Rise Up Against the Tyranny of the Stem!

For years now we’ve been dealing with the hegemony of Riedel stemware in the market. In general it has been a good idea, because it has made people more aware of subtle details. At least it did at first. However with Appellations and companies commissioning the design of stemware to compliment their particular drink, what we are now dealing with is a sort of forced Corporate group-taste.

When all is said and done, stemware serves the same purpose of a good brassiere: it displays the contents to advantage. (This makes Riedel the Victoria Secret of stemware.) However you should never forget that somewhere far away, somebody is deciding what exactly you should be tasting.

Several years ago I took to tasting everything from ISO tasting glasses. They have become over time my preferred drinking vessels despite my enormous inventory of stems. However I still do the photo shoots in the “proper” stem for fear of some newbie wino having a snit fit over my glass. (I do vary this rule for purposes of photogenicity.) Today I was reviewing a rather nice Rioja Crianza, Altos by Torres. Theoretically you should drink Rioja from a big bowled glass, which indeed is what I used as the prop glass.

Stems for Modernity
Stems for Modernity

I had been making my notes using the ISO glass, but as I’d filled the big bowl Riedel I took it back to my desk. The taste difference was remarkable to say the least. The big cab/shiraz bowl emphasized the viscosity, the oak flavours (vanillin, caramel etc.) and minimized acidity and fruit.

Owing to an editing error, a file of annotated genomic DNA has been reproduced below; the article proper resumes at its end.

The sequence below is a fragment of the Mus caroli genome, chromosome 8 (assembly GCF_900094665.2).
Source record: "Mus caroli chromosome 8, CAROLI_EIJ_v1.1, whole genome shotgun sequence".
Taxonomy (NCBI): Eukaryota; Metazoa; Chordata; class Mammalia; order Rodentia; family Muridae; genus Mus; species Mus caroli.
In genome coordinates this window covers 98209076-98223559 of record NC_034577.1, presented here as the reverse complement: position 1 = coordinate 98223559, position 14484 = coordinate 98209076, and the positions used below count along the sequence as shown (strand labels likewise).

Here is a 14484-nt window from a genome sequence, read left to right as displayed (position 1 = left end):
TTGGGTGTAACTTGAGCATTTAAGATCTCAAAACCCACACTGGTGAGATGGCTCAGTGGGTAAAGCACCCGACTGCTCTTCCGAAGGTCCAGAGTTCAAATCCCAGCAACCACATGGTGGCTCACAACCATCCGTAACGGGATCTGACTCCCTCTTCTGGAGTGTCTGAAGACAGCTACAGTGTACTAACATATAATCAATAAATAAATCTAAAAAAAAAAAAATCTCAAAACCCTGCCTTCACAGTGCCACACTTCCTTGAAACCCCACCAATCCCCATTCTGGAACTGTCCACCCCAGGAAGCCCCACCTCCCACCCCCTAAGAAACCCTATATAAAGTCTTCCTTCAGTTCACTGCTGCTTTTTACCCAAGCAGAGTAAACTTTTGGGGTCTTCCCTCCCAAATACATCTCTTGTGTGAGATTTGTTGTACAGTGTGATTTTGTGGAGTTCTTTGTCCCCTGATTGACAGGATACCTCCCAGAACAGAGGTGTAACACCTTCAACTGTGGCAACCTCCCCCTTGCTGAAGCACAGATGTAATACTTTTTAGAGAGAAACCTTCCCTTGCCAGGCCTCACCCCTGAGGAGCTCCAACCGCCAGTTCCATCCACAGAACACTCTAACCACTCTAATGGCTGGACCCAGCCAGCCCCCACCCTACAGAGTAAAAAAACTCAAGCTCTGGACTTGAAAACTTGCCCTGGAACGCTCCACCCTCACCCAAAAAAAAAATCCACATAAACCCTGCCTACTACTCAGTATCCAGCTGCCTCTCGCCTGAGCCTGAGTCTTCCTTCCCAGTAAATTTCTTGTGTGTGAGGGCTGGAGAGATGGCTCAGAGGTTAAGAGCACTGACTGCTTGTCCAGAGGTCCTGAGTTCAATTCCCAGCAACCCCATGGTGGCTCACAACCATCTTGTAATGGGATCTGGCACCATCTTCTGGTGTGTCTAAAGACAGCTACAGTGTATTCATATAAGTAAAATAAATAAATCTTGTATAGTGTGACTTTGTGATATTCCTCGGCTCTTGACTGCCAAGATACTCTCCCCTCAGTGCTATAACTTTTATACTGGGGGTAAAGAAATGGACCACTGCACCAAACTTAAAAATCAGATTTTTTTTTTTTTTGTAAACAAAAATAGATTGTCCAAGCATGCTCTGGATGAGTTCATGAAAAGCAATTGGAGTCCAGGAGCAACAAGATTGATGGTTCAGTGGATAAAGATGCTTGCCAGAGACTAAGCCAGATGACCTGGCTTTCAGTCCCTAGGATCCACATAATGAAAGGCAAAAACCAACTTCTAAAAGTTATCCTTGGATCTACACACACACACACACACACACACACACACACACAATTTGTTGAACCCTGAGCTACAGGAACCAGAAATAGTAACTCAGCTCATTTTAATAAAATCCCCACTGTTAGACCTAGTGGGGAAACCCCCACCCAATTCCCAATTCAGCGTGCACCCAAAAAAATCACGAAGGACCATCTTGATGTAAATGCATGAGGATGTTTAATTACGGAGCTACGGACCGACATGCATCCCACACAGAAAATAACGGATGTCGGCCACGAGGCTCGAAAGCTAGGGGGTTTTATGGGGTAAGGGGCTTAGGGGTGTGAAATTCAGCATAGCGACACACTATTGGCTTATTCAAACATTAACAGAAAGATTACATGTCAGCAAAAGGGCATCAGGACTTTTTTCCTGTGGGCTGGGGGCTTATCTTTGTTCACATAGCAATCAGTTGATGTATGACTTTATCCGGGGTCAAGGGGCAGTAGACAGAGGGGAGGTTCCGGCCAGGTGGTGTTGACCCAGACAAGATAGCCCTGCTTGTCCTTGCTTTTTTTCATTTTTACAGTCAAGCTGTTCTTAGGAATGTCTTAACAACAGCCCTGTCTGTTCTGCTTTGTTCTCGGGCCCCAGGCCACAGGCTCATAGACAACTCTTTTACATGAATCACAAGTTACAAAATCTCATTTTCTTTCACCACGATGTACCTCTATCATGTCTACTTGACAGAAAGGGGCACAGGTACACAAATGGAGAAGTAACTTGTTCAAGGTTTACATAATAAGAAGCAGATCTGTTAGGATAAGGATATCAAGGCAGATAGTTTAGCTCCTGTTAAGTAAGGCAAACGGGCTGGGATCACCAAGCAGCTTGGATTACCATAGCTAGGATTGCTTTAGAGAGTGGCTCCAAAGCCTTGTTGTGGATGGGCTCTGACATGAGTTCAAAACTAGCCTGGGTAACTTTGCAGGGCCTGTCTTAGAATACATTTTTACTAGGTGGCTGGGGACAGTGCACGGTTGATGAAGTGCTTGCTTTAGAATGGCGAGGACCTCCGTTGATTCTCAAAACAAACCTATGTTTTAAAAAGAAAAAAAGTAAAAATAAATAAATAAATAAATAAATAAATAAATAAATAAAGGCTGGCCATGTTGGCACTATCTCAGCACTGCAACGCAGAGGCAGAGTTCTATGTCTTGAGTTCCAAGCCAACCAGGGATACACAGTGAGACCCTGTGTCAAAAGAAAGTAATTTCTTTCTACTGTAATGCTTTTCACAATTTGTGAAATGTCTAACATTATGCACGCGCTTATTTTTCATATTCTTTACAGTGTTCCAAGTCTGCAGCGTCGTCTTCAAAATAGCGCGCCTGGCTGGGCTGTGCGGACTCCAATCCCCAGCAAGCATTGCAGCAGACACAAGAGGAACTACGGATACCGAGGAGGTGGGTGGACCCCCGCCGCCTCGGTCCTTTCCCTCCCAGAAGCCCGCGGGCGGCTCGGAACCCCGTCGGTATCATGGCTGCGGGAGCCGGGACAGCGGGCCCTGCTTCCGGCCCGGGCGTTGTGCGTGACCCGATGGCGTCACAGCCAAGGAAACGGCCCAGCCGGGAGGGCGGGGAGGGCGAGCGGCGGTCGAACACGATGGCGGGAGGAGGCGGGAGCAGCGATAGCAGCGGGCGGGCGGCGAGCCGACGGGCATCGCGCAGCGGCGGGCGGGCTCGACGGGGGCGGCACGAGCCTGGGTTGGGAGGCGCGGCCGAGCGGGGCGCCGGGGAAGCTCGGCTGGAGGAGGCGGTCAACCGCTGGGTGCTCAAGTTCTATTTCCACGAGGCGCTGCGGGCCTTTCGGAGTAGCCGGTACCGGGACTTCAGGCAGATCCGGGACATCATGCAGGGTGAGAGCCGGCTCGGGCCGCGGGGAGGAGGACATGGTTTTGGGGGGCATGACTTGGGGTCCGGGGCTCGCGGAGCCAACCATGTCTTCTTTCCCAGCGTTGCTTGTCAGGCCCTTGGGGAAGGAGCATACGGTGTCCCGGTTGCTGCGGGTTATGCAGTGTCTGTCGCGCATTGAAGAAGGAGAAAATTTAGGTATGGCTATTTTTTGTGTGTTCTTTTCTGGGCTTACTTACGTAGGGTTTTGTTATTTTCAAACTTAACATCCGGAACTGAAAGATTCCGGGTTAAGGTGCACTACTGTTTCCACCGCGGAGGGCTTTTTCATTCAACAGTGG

Out of curiousity I put another splash back in my ISO glass for an A/B comparison and, no my memory is not geriatric yet. I promptly repeated the experiment with a rose I had on hand (Gamay/Pinot Noir 80/20) in both. Again the difference was remarkable. I may start tasting my whites from the big bowl and keep the reds in the ISO glasses.

This is an experiment everyone should carry out for themselves.


  1. That’s really interesting! (Although I won’t get any work done this afternoon, what with all the glass trials.)

  2. To the horror of more than one wine-etiquette snob, I’ve also discovered some wines taste better from a coffee mug.


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